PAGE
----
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2003-04 Seminars


A Comparison of the Ongoing Restructuring of the Domestic Natural Gas and Electricity Industries

Slides

Tim Merrill
Energy Center Pittsburgh

Abstract

The premise of this presentation is that the federal and state efforts to restructure the electricity industry haven't adequately taken into account the different 20-year history of federal and state efforts to restructure the natural gas industry; and, yet, the current failures to create viable competitive retail markets in both industries have common roots or causes.

The gas industry restructuring or deregulation process commenced in the late 1970's as a result of gas shortages during that decade. The gradual deregulation of gas wellhead prices occurred as the result of federal legislation. During the 1980's, as the industry reacted to unexpected surpluses of gas and lower than anticipated prices, various pieces of federal and state regulation provided for an evolution to wholesale and retail markets, the infrastructures of which took years to put in place. This process was aided by the fact that the retail market being created was for industrial and large commercial customers only (until the mid 1990's).

Though the antecedents for the power industry restructuring do go back to 1970's federal legislation and a Supreme Court decision, it was the action of various state legislatures in the mid 1990's that really made electricity restructuring take off. Legislators were convinced that lower prices could be experienced for all retail customers - residential, commercial, and industrial alike - instantaneously, with the passage of legislation and the writing of enabling regulations. The proper development of wholesale markets, let alone the necessary infrastructure, was not considered.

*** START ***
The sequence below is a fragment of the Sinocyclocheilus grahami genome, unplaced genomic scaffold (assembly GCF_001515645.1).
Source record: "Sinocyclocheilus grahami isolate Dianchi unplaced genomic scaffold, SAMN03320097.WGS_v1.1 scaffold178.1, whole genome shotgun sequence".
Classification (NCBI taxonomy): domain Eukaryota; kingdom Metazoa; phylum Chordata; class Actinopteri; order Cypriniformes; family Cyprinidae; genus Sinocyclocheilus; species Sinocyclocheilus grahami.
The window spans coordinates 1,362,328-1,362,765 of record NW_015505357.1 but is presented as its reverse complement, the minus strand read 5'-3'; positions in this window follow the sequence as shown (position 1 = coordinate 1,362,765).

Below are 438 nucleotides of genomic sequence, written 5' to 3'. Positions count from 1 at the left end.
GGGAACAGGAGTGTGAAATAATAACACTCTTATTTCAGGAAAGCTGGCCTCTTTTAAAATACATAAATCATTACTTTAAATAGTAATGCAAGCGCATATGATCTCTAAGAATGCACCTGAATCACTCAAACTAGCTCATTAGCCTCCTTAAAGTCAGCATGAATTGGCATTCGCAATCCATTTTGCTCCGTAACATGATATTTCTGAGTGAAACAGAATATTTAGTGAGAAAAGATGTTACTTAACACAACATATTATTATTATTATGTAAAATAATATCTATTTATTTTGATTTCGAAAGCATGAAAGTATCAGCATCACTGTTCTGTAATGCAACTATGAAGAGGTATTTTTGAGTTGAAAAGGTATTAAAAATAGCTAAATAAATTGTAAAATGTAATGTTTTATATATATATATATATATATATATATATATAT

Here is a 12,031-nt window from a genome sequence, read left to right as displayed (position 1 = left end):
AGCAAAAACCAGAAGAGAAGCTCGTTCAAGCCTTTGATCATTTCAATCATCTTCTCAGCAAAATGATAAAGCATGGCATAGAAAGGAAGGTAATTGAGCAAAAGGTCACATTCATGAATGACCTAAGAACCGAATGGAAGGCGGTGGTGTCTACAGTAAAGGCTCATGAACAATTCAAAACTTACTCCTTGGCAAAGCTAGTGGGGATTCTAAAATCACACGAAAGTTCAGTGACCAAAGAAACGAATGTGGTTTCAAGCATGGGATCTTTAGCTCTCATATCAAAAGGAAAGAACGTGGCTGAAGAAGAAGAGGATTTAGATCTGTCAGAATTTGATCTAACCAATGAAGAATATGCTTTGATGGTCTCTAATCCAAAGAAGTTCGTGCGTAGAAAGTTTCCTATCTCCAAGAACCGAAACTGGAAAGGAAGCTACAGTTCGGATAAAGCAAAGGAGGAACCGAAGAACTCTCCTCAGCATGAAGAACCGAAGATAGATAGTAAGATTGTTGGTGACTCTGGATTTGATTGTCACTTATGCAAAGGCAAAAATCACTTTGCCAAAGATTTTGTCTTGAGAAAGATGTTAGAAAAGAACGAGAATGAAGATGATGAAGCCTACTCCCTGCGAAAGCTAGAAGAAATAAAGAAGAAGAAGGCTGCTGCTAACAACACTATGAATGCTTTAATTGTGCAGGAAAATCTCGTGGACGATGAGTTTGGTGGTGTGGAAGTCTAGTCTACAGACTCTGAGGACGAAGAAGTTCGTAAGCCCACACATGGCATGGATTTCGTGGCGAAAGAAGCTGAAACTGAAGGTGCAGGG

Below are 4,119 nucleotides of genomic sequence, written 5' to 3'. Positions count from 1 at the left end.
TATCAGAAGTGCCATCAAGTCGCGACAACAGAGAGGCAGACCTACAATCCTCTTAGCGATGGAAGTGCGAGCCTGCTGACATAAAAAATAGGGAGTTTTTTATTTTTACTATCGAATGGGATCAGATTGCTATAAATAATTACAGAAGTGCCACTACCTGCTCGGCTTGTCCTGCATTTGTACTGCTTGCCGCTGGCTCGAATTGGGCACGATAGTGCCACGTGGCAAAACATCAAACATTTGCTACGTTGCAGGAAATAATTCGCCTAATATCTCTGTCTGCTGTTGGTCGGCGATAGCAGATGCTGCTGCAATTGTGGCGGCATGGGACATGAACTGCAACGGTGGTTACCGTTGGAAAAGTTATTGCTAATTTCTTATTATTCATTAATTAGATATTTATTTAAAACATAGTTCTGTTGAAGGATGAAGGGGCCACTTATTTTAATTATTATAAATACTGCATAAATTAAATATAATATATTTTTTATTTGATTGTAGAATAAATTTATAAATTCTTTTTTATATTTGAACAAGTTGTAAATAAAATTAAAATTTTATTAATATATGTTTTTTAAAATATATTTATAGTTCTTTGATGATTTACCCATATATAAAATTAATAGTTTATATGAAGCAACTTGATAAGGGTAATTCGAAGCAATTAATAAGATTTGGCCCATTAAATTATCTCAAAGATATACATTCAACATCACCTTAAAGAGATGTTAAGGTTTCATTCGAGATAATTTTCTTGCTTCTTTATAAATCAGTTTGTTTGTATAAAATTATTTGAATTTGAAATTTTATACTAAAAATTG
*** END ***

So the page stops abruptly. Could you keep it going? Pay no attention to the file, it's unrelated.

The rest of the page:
At this point, both gas and power competitive retail markets in just about every state are almost non-existent. If any market is functioning at all, it is doing so marginally. The reasons for this set of circumstances are basically twofold. First, state regulators were unable to change their historic command and control regulation model to one that would allow markets to function and thereby protect consumers better than could regulation. Secondly, the growth of competitive retail markets floundered on the inability of federal regulation to complete the creation of wholesale markets. In gas, though the commodity wholesale market was reasonably well established, the capacity wholesale market never came into being. In power, the evolution from loose power pools to tight power pools, to ISOs, to rational RTOs with well-functioning capacity markets, though still proceeding in some parts of the country, may never develop as federal regulators intended into a Standard Market Design.

Certainly, there are other reasons for the loss of the power and gas restructuring or "deregulation" momentum, such as the proliferation of price caps, the actions of incumbent gas and power utilities, the meltdown of wholesale trading in both gas and power, and the accusation of improper or illegal activities by certain entities. But, to this presenter, the two mentioned above are the more basic causes of the current situation.